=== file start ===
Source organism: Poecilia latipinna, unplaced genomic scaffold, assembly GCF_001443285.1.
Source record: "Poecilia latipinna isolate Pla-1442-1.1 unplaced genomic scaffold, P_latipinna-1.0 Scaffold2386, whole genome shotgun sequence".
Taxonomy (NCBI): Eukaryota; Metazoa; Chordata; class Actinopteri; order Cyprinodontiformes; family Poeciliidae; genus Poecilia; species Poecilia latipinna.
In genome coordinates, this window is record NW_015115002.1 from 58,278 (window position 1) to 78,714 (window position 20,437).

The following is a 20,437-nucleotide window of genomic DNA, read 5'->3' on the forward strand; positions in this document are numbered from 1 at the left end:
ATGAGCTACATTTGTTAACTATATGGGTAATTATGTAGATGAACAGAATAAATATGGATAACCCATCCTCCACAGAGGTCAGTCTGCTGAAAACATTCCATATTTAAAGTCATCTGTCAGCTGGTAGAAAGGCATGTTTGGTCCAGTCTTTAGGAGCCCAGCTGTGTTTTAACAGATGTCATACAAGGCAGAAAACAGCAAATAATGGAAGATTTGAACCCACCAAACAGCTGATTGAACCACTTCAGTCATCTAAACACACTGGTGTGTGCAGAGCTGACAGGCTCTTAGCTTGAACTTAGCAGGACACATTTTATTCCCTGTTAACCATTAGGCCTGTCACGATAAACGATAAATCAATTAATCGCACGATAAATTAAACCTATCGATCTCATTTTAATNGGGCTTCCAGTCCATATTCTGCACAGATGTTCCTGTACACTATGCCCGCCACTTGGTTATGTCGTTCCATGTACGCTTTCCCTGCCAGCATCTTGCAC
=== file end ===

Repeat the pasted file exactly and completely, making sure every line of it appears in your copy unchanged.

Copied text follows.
Source organism: Poecilia latipinna, unplaced genomic scaffold, assembly GCF_001443285.1.
Source record: "Poecilia latipinna isolate Pla-1442-1.1 unplaced genomic scaffold, P_latipinna-1.0 Scaffold2386, whole genome shotgun sequence".
Taxonomy (NCBI): Eukaryota; Metazoa; Chordata; class Actinopteri; order Cyprinodontiformes; family Poeciliidae; genus Poecilia; species Poecilia latipinna.
In genome coordinates, this window is record NW_015115002.1 from 58,278 (window position 1) to 78,714 (window position 20,437).

The following is a 20,437-nucleotide window of genomic DNA, read 5'->3' on the forward strand; positions in this document are numbered from 1 at the left end:
ATGAGCTACATTTGTTAACTATATGGGTAATTATGTAGATGAACAGAATAAATATGGATAACCCATCCTCCACAGAGGTCAGTCTGCTGAAAACATTCCATATTTAAAGTCATCTGTCAGCTGGTAGAAAGGCATGTTTGGTCCAGTCTTTAGGAGCCCAGCTGTGTTTTAACAGATGTCATACAAGGCAGAAAACAGCAAATAATGGAAGATTTGAACCCACCAAACAGCTGATTGAACCACTTCAGTCATCTAAACACACTGGTGTGTGCAGAGCTGACAGGCTCTTAGCTTGAACTTAGCAGGACACATTTTATTCCCTGTTAACCATTAGGCCTGTCACGATAAACGATAAATCAATTAATCGCACGATAAATTAAACCTATCGATCTCATTTTAATNGGGCTTCCAGTCCATATTCTGCACAGATGTTCCTGTACACTATGCCCGCCACTTGGTTATGTCGTTCCATGTACGCTTTCCCTGCCAGCATCTTGCAC